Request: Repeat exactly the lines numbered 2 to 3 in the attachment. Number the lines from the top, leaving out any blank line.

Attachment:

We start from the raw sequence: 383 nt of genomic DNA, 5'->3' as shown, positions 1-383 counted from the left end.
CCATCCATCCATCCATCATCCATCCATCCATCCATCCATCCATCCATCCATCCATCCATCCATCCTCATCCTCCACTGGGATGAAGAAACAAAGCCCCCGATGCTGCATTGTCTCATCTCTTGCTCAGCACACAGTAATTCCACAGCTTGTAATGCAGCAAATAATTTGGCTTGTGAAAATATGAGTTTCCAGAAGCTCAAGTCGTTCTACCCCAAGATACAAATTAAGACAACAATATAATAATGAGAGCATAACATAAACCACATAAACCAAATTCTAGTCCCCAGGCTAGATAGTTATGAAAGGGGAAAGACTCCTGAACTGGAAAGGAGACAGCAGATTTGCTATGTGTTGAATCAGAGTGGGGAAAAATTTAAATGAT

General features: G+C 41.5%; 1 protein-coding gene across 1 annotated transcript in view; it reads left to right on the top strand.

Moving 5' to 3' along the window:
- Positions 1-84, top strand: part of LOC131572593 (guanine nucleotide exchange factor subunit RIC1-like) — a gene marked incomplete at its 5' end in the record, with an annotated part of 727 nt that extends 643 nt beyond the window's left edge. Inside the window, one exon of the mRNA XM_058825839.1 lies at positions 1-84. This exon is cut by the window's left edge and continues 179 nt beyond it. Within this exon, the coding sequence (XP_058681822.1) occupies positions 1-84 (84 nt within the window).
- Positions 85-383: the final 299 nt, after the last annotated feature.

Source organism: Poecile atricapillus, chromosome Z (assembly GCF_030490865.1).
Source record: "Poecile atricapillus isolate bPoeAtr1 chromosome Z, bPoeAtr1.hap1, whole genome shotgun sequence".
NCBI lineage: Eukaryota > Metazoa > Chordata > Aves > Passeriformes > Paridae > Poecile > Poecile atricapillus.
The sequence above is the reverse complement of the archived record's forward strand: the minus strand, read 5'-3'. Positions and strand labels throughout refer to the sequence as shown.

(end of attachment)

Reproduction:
CCATCCATCCATCCATCATCCATCCATCCATCCATCCATCCATCCATCCATCCATCCATCCATCCTCATCCTCCACTGGGATGAAGAAACAAAGCCCCCGATGCTGCATTGTCTCATCTCTTGCTCAGCACACAGTAATTCCACAGCTTGTAATGCAGCAAATAATTTGGCTTGTGAAAATATGAGTTTCCAGAAGCTCAAGTCGTTCTACCCCAAGATACAAATTAAGACAACAATATAATAATGAGAGCATAACATAAACCACATAAACCAAATTCTAGTCCCCAGGCTAGATAGTTATGAAAGGGGAAAGACTCCTGAACTGGAAAGGAGACAGCAGATTTGCTATGTGTTGAATCAGAGTGGGGAAAAATTTAAATGAT

General features: G+C 41.5%; 1 protein-coding gene across 1 annotated transcript in view; it reads left to right on the top strand.